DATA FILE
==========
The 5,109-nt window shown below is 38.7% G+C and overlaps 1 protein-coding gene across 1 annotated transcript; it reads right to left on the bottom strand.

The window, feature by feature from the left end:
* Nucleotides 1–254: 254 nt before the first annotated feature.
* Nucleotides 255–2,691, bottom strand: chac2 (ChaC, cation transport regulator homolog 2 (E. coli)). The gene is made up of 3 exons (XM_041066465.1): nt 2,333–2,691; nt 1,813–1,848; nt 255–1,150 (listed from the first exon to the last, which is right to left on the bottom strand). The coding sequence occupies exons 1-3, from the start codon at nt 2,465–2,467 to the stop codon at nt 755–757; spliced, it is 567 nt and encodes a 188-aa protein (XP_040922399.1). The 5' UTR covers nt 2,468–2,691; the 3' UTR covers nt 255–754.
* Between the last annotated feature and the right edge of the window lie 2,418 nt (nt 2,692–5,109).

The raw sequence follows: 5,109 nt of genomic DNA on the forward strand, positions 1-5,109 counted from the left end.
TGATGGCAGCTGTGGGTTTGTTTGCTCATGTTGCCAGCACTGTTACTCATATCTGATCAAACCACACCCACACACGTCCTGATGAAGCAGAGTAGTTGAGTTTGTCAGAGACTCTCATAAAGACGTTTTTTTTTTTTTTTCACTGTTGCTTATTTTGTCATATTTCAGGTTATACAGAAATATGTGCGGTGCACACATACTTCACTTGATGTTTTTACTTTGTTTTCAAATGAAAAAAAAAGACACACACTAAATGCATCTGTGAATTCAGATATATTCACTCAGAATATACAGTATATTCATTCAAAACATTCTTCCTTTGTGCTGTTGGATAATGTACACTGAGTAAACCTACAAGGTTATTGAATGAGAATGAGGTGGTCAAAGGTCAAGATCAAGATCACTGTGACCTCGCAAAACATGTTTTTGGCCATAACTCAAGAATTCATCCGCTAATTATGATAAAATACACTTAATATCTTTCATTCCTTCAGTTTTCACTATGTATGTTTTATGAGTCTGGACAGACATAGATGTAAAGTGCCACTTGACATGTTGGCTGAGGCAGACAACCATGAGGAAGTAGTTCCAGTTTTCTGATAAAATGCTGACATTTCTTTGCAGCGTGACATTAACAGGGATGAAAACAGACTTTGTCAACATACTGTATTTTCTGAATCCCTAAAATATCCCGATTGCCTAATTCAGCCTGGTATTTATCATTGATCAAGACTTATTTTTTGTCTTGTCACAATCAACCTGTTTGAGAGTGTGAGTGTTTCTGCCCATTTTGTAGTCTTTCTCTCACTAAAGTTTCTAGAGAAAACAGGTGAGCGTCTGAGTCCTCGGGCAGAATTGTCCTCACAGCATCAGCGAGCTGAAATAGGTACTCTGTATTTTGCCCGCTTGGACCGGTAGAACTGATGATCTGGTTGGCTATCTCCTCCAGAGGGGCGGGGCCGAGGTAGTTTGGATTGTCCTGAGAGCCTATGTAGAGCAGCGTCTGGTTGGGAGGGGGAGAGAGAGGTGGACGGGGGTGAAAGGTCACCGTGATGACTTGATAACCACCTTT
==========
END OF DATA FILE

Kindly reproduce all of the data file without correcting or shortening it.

The 5,109-nt window shown below is 38.7% G+C and overlaps 1 protein-coding gene across 1 annotated transcript; it reads right to left on the bottom strand.

The window, feature by feature from the left end:
* Nucleotides 1–254: 254 nt before the first annotated feature.
* Nucleotides 255–2,691, bottom strand: chac2 (ChaC, cation transport regulator homolog 2 (E. coli)). The gene is made up of 3 exons (XM_041066465.1): nt 2,333–2,691; nt 1,813–1,848; nt 255–1,150 (listed from the first exon to the last, which is right to left on the bottom strand). The coding sequence occupies exons 1-3, from the start codon at nt 2,465–2,467 to the stop codon at nt 755–757; spliced, it is 567 nt and encodes a 188-aa protein (XP_040922399.1). The 5' UTR covers nt 2,468–2,691; the 3' UTR covers nt 255–754.
* Between the last annotated feature and the right edge of the window lie 2,418 nt (nt 2,692–5,109).

The raw sequence follows: 5,109 nt of genomic DNA on the forward strand, positions 1-5,109 counted from the left end.
TGATGGCAGCTGTGGGTTTGTTTGCTCATGTTGCCAGCACTGTTACTCATATCTGATCAAACCACACCCACACACGTCCTGATGAAGCAGAGTAGTTGAGTTTGTCAGAGACTCTCATAAAGACGTTTTTTTTTTTTTTTCACTGTTGCTTATTTTGTCATATTTCAGGTTATACAGAAATATGTGCGGTGCACACATACTTCACTTGATGTTTTTACTTTGTTTTCAAATGAAAAAAAAAGACACACACTAAATGCATCTGTGAATTCAGATATATTCACTCAGAATATACAGTATATTCATTCAAAACATTCTTCCTTTGTGCTGTTGGATAATGTACACTGAGTAAACCTACAAGGTTATTGAATGAGAATGAGGTGGTCAAAGGTCAAGATCAAGATCACTGTGACCTCGCAAAACATGTTTTTGGCCATAACTCAAGAATTCATCCGCTAATTATGATAAAATACACTTAATATCTTTCATTCCTTCAGTTTTCACTATGTATGTTTTATGAGTCTGGACAGACATAGATGTAAAGTGCCACTTGACATGTTGGCTGAGGCAGACAACCATGAGGAAGTAGTTCCAGTTTTCTGATAAAATGCTGACATTTCTTTGCAGCGTGACATTAACAGGGATGAAAACAGACTTTGTCAACATACTGTATTTTCTGAATCCCTAAAATATCCCGATTGCCTAATTCAGCCTGGTATTTATCATTGATCAAGACTTATTTTTTGTCTTGTCACAATCAACCTGTTTGAGAGTGTGAGTGTTTCTGCCCATTTTGTAGTCTTTCTCTCACTAAAGTTTCTAGAGAAAACAGGTGAGCGTCTGAGTCCTCGGGCAGAATTGTCCTCACAGCATCAGCGAGCTGAAATAGGTACTCTGTATTTTGCCCGCTTGGACCGGTAGAACTGATGATCTGGTTGGCTATCTCCTCCAGAGGGGCGGGGCCGAGGTAGTTTGGATTGTCCTGAGAGCCTATGTAGAGCAGCGTCTGGTTGGGAGGGGGAGAGAGAGGTGGACGGGGGTGAAAGGTCACCGTGATGACTTGATAACCACCTTT